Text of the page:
March 16 2012
Despite having been a former banker I couldn't for the life of me understand economics. Even today I can barely distinguish the fiscal from the monetary. Therefore, it is understandable that I have questions:
For instance, I can’t fully digest that rising GDP necessarily reflects the rising standards of its 'people'. Say, for example, that in a country inhabited by Mr Mukesh Ambani and 99 other paupers like me, a GDP growth of 10% would seem impressive. And even the GNI, deduced by GDP/Population equation, would provide a happy picture. But I would still remain the same: a pauper.
Worse, each of us 99 may have together become poorer, while Mr Ambani got that much richer, and more. I could never be sure economics is only about growth, and not about distribution.
What economic growth fundamentals would collapse if wealth of individuals were frozen at some level, say a billion rupees each? Anything they earn to accumulate beyond that attracts 100% income tax. [In other words why not peg the IT rate slab to an individual’s wealth?] After all, the law of diminishing returns underlines the marginal satisfaction the one-billion-first rupee earns to our dis-affected billionaire. And he should be well advised to pursue other forms, and sources, of happiness at that level of wealth.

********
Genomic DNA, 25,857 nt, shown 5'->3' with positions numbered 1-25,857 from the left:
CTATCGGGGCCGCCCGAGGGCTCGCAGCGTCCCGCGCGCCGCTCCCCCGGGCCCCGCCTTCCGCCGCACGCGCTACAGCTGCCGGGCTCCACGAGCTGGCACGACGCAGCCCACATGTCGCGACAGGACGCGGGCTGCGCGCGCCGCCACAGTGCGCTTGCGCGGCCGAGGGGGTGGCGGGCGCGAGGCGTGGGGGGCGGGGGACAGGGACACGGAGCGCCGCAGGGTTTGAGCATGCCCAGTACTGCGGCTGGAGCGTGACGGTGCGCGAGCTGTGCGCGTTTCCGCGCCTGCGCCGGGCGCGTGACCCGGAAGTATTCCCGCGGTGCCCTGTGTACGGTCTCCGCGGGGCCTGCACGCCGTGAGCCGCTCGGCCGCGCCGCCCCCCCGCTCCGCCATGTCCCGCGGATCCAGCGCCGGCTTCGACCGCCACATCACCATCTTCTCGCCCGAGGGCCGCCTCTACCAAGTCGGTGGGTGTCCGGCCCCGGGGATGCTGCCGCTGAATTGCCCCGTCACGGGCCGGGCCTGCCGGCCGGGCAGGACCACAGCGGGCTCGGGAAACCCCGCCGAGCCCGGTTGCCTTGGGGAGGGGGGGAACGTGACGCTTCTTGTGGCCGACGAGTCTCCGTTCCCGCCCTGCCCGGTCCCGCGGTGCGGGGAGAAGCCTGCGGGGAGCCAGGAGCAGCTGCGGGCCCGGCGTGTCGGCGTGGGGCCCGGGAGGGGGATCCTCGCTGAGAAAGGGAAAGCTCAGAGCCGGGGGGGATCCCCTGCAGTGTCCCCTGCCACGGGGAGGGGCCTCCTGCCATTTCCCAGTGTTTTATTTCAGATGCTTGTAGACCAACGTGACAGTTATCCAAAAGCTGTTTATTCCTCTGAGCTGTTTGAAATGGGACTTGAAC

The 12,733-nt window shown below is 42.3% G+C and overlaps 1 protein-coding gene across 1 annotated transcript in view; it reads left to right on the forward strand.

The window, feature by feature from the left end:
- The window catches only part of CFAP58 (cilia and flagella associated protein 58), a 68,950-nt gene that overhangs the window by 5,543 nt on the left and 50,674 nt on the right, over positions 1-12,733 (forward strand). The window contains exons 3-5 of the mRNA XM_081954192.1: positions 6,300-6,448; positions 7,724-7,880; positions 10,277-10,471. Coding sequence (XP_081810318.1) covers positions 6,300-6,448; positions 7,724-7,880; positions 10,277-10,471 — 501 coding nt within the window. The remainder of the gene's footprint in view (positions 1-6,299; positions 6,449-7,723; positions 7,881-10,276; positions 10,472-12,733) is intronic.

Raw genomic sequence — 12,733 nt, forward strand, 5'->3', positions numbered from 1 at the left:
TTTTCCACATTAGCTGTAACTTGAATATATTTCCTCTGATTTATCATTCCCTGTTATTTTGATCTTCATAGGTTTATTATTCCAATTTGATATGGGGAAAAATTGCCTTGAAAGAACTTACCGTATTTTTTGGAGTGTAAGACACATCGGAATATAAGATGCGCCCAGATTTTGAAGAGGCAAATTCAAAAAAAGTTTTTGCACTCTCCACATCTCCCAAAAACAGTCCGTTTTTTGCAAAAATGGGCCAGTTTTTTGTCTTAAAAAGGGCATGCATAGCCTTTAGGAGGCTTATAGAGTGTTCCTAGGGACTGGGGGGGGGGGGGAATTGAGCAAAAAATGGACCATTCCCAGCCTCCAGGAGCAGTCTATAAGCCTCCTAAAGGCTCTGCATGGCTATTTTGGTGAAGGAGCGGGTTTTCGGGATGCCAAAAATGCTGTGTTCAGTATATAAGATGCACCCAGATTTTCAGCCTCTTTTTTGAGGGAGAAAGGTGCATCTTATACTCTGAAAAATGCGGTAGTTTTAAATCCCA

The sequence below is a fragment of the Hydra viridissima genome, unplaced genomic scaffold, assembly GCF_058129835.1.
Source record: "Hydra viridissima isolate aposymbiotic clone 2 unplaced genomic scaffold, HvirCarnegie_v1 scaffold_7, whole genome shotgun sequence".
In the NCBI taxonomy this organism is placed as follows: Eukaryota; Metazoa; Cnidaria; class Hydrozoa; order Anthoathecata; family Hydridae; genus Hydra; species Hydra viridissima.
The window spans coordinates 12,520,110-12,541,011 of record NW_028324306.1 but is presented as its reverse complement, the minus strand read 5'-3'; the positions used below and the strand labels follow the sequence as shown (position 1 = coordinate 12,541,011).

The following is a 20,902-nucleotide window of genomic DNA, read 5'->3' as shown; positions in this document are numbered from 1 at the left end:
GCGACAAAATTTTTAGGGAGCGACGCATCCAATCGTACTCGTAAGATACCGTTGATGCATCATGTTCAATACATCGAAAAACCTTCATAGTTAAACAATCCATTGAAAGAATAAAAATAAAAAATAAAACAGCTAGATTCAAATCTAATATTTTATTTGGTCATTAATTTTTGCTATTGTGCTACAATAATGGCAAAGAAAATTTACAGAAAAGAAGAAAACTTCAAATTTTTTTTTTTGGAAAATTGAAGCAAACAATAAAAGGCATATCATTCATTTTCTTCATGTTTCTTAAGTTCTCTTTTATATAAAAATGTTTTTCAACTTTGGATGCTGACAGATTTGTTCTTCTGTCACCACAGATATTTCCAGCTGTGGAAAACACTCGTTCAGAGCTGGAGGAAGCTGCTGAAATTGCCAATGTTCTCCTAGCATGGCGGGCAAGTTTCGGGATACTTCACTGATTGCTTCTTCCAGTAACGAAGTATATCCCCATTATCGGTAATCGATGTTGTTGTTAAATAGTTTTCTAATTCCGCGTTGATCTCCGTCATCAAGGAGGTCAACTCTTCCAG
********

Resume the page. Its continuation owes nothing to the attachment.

Infrastructure development sounds impressive. But golf courses, airports, even flyovers 'develop' the poor far less than pucca roads to the village, urban housing, slum development, basic sanitation, drinking water etc. Consider, for example, that Gujarat fares poorly on malnutrition front even as it ranks pretty high on development.
Why should there be so much hullabaloo on budget day? Can’t we do away with this yearly tamasha, and instead make economic governance an everyday affair for the state?
Should there be an inter-state council in our federal republic to determine impacting economics in the federal budget? Equally shouldn't the Centre have some say in the state budgeting process, such as in sales tax?